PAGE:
Clif High talks to Language Magazine about his work
LM: Where does your interest in language and/or linguistics originate? And can you explain how it correlates with your love of mathematics?
CH: My interest in language stems from my schooling in the polyglot environment of the occupation forces in Europe following the war with Germany. As with all military dependents, exposure to multiplicity of language is part of the experience. Language, for me, matured in its fascination due to personal experience with mind expanding drugs that had a direct effect on the language centre of my brain. Further, the elucidation of the rich depth of purpose of language in all forms that came from those altered state experiences was later reinforced by decades working as a software engineer and computer/network systems programmer in which the human to computer interface is, of course, built of words. The attraction of mathematics has always been, at its core, a love of the practical proofs of reality provided to the astute and prepared mind in the chaos of this universe.
LM: Can you briefly explain how language analysis (in terms of bots/data mining/language corpora) can help anticipate future events?
CH: Not simply. Concisely, my process works by way of the delta of language expressed in common contexts over time reduced to archetypes and projected forward based on numeric quantifiers for emotional values assigned to words.
LM: Is there a correlation between your work and corpus linguistics?
CH: My work is a specifically focused sub set of corpus linguistics and uses advanced automata of my own design crafted (primarily) in prolog, an artificial intelligence language that is able to re-compile (thus alter its function based on new learning) while in operation.
LM: What languages do you employ in your data searches?
CH: We use C, C++, prolog, lisp, perl, and some small assembly language sub routines in our data searches. The process uses the multibyte character encoding so the human language is determined at the time the word or corpora is encountered….thus to a certain extent, given automated translation (especially useful at the corpora level) from API calls, all the language samples, (*in the main*) are reduced to one of five human languages that we use, with the American expression of English being the most common.
LM: Can it be explained how algorithms are used on the data?
CH: Not easily. There are over 300 operating executables in my system (programs). At its base, I created a lexicon that functions as a link between the words and an array of emotional values that I *think* represents that word in its relationship to time, intensity and duration of impact (on our emotional state) and other emotional quantifiers.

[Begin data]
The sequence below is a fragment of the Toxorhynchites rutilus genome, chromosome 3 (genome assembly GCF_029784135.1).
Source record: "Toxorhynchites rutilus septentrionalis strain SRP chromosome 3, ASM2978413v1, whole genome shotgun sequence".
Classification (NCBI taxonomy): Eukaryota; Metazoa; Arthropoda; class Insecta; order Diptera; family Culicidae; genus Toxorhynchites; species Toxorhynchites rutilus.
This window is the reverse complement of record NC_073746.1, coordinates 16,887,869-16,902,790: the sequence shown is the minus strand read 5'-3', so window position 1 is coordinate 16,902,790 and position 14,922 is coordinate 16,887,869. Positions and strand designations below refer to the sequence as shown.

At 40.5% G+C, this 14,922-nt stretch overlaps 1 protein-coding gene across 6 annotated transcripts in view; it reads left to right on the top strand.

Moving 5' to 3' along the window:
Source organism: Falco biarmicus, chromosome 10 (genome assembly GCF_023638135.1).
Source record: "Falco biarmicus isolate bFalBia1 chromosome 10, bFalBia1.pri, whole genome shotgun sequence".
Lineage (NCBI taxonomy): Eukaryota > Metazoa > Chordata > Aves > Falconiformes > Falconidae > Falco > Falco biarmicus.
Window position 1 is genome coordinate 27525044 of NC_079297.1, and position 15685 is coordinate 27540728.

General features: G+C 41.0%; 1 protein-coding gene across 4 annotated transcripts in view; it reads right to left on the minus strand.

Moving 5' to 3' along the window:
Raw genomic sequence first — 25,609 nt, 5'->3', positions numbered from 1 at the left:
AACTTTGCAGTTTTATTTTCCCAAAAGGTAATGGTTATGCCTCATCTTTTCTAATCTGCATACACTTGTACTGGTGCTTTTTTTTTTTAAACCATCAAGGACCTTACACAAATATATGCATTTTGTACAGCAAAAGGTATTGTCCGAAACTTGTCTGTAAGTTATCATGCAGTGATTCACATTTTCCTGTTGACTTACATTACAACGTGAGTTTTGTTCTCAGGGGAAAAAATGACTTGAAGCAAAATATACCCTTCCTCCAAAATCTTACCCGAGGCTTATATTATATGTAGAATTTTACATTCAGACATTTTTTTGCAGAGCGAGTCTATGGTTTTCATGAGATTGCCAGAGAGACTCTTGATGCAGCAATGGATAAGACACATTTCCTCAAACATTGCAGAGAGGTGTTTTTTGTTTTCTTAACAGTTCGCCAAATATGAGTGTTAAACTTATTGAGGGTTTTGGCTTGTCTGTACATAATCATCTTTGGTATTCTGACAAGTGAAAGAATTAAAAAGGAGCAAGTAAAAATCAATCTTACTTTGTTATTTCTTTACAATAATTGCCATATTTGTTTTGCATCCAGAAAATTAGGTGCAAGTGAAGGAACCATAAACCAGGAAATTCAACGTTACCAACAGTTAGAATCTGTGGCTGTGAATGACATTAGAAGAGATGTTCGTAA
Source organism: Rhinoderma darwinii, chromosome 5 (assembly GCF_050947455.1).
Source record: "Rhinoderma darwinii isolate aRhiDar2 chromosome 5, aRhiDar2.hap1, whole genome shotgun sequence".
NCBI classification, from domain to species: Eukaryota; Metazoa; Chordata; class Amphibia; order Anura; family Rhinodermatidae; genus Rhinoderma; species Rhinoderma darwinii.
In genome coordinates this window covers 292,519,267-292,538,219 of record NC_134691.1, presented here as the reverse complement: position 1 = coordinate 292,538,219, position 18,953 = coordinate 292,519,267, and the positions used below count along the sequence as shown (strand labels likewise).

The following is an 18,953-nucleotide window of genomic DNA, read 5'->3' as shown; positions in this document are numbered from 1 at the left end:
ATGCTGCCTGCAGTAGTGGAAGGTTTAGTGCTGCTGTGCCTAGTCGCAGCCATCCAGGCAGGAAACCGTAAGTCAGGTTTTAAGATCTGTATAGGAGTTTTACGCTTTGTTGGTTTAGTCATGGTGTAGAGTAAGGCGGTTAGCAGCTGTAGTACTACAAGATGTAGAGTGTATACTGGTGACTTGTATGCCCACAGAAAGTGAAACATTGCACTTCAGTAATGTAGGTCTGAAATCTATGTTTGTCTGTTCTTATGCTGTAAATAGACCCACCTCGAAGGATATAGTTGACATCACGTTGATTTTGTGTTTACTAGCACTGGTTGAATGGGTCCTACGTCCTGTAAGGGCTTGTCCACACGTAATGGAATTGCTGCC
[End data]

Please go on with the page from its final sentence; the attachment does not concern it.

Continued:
LM: How do you test/measure the validity/accuracy of your findings?
CH: There are spyders (programs that read the net for me) which match the appearance of corpora in MSM (mainstream media) and our forecasts. These are my only continual reference of accuracy. There are a number of readers who have maintained accuracy spread sheets over the years. These may or may not be available, but my focus is to mature, or refine my system via other routes. Even though I am producing work with my system, I am still in my exploration period with this particular corpus linguistics tool set, so, to a certain extent, I am less concerned with accuracy of ‘hits’, and more focused on perfecting my understanding of how words and humans and time all interact.
LM: It´s easy to see how changes in language could precede changes in behaviour, however how can we bridge the gap between linguistic analysis and natural disasters or events beyond our control?
CH: All humans are psychic. It stems from our living in an energy based universe, as energy beings, who happen to think themselves solid. As energy beings, we are ‘standing waves ‘that can be considered to be ‘antenna’. As antenna, we receive psychic energy floating through our energetic universe as our particular tuning and local consciousness may allow.
These psychic impressions of universe unfolding arrive with the ‘template layer’ of information that exists prior to actual ‘manifestation’. This information is received, but most frequently NOT understood by the recipient. Their conscious mind *must* express this information somehow (just how consciousness works here in matterium), and therefore it ‘leaks out’ in many ways. One manner is in word choices that are outside the typical range of less than 11,000 words used in any given year by the average (industrialized = cube farmed) human. Thus the events outside our control are not outside our perception, however much any given individual human may or may not be able to express this perception of the near term future. For further, more scientific validation, we have the work of Dr Raiden among others.
LM: Can you see your method being used more widely?
CH: It is being used by corporations nascently now, and I expect a greater level of adoption of the techniques over time. However, the process is expensive, and tedious, and requires years of effort just to get ‘settled in’…
LM: And furthermore, can it be taught to other people?
CH: Yes, sure.
LM: or used destructively?
CH: Yes, sure. Thus I keep my techniques close.
LM: How do you feel you are received?
CH: Received? By the thinking public and the powers that be – quite well. My track record speaks for itself. From those who do not possess critical thinking skills, or are dominated by religious constraints on their point of view, my work is received poorly – as was to be expected.
LM: And whose work do you admire?
CH: Buckminster Fuller, Michael Tsarion (great critical thinker, especially these last few years). David Icke.
LM: What are your predictions for the future of language usage?